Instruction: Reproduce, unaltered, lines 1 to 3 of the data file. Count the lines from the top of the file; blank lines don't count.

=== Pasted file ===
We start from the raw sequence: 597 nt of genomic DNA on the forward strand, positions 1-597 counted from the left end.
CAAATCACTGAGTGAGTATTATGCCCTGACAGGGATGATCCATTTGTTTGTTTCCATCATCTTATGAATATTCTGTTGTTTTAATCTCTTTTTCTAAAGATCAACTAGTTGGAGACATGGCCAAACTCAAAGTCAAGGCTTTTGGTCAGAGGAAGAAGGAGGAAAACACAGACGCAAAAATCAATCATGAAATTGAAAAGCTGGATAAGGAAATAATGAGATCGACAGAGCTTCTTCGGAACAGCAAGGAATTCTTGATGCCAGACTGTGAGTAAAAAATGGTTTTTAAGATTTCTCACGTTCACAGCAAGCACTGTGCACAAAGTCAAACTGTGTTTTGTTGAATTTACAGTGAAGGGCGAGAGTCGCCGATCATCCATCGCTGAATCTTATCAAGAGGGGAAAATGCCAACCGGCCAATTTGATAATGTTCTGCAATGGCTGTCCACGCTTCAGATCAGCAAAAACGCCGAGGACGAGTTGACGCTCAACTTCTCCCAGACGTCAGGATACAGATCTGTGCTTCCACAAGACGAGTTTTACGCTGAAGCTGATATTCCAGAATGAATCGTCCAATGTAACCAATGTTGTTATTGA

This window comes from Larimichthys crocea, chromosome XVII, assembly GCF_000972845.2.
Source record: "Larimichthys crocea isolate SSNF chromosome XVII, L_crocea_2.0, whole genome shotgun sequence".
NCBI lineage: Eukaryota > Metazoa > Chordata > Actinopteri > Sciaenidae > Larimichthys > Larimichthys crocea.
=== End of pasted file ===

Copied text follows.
We start from the raw sequence: 597 nt of genomic DNA on the forward strand, positions 1-597 counted from the left end.
CAAATCACTGAGTGAGTATTATGCCCTGACAGGGATGATCCATTTGTTTGTTTCCATCATCTTATGAATATTCTGTTGTTTTAATCTCTTTTTCTAAAGATCAACTAGTTGGAGACATGGCCAAACTCAAAGTCAAGGCTTTTGGTCAGAGGAAGAAGGAGGAAAACACAGACGCAAAAATCAATCATGAAATTGAAAAGCTGGATAAGGAAATAATGAGATCGACAGAGCTTCTTCGGAACAGCAAGGAATTCTTGATGCCAGACTGTGAGTAAAAAATGGTTTTTAAGATTTCTCACGTTCACAGCAAGCACTGTGCACAAAGTCAAACTGTGTTTTGTTGAATTTACAGTGAAGGGCGAGAGTCGCCGATCATCCATCGCTGAATCTTATCAAGAGGGGAAAATGCCAACCGGCCAATTTGATAATGTTCTGCAATGGCTGTCCACGCTTCAGATCAGCAAAAACGCCGAGGACGAGTTGACGCTCAACTTCTCCCAGACGTCAGGATACAGATCTGTGCTTCCACAAGACGAGTTTTACGCTGAAGCTGATATTCCAGAATGAATCGTCCAATGTAACCAATGTTGTTATTGA

This window comes from Larimichthys crocea, chromosome XVII, assembly GCF_000972845.2.